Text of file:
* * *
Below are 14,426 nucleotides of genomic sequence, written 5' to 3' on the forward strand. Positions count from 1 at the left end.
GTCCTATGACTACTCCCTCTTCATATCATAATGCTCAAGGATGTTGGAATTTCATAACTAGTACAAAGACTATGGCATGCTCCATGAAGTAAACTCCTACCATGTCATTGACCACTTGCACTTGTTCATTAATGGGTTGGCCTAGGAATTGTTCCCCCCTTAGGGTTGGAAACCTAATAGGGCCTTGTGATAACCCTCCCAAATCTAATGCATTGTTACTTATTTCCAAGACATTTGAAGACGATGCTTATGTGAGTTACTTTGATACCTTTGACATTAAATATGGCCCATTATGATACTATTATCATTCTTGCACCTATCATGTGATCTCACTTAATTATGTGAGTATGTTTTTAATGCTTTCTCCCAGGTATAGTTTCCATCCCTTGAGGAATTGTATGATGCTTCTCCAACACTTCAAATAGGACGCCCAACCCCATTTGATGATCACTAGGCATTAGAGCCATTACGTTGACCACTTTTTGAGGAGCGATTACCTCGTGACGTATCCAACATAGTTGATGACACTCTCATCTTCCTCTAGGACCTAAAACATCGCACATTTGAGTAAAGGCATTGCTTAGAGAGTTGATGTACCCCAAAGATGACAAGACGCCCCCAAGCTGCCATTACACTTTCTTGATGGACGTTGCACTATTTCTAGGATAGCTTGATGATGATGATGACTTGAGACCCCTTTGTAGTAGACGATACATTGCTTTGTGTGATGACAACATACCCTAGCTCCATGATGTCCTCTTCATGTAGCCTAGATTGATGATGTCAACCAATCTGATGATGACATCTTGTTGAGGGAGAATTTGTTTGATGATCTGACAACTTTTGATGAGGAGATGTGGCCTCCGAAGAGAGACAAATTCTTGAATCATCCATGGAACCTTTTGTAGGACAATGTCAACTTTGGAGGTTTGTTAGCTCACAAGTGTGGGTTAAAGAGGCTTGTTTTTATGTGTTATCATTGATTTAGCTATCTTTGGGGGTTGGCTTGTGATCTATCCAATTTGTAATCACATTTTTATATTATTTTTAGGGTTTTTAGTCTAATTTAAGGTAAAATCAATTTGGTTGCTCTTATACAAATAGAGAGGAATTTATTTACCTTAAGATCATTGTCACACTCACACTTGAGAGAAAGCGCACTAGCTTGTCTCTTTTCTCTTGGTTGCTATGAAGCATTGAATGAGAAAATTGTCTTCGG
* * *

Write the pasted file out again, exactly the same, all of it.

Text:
Below are 14,426 nucleotides of genomic sequence, written 5' to 3' on the forward strand. Positions count from 1 at the left end.
GTCCTATGACTACTCCCTCTTCATATCATAATGCTCAAGGATGTTGGAATTTCATAACTAGTACAAAGACTATGGCATGCTCCATGAAGTAAACTCCTACCATGTCATTGACCACTTGCACTTGTTCATTAATGGGTTGGCCTAGGAATTGTTCCCCCCTTAGGGTTGGAAACCTAATAGGGCCTTGTGATAACCCTCCCAAATCTAATGCATTGTTACTTATTTCCAAGACATTTGAAGACGATGCTTATGTGAGTTACTTTGATACCTTTGACATTAAATATGGCCCATTATGATACTATTATCATTCTTGCACCTATCATGTGATCTCACTTAATTATGTGAGTATGTTTTTAATGCTTTCTCCCAGGTATAGTTTCCATCCCTTGAGGAATTGTATGATGCTTCTCCAACACTTCAAATAGGACGCCCAACCCCATTTGATGATCACTAGGCATTAGAGCCATTACGTTGACCACTTTTTGAGGAGCGATTACCTCGTGACGTATCCAACATAGTTGATGACACTCTCATCTTCCTCTAGGACCTAAAACATCGCACATTTGAGTAAAGGCATTGCTTAGAGAGTTGATGTACCCCAAAGATGACAAGACGCCCCCAAGCTGCCATTACACTTTCTTGATGGACGTTGCACTATTTCTAGGATAGCTTGATGATGATGATGACTTGAGACCCCTTTGTAGTAGACGATACATTGCTTTGTGTGATGACAACATACCCTAGCTCCATGATGTCCTCTTCATGTAGCCTAGATTGATGATGTCAACCAATCTGATGATGACATCTTGTTGAGGGAGAATTTGTTTGATGATCTGACAACTTTTGATGAGGAGATGTGGCCTCCGAAGAGAGACAAATTCTTGAATCATCCATGGAACCTTTTGTAGGACAATGTCAACTTTGGAGGTTTGTTAGCTCACAAGTGTGGGTTAAAGAGGCTTGTTTTTATGTGTTATCATTGATTTAGCTATCTTTGGGGGTTGGCTTGTGATCTATCCAATTTGTAATCACATTTTTATATTATTTTTAGGGTTTTTAGTCTAATTTAAGGTAAAATCAATTTGGTTGCTCTTATACAAATAGAGAGGAATTTATTTACCTTAAGATCATTGTCACACTCACACTTGAGAGAAAGCGCACTAGCTTGTCTCTTTTCTCTTGGTTGCTATGAAGCATTGAATGAGAAAATTGTCTTCGG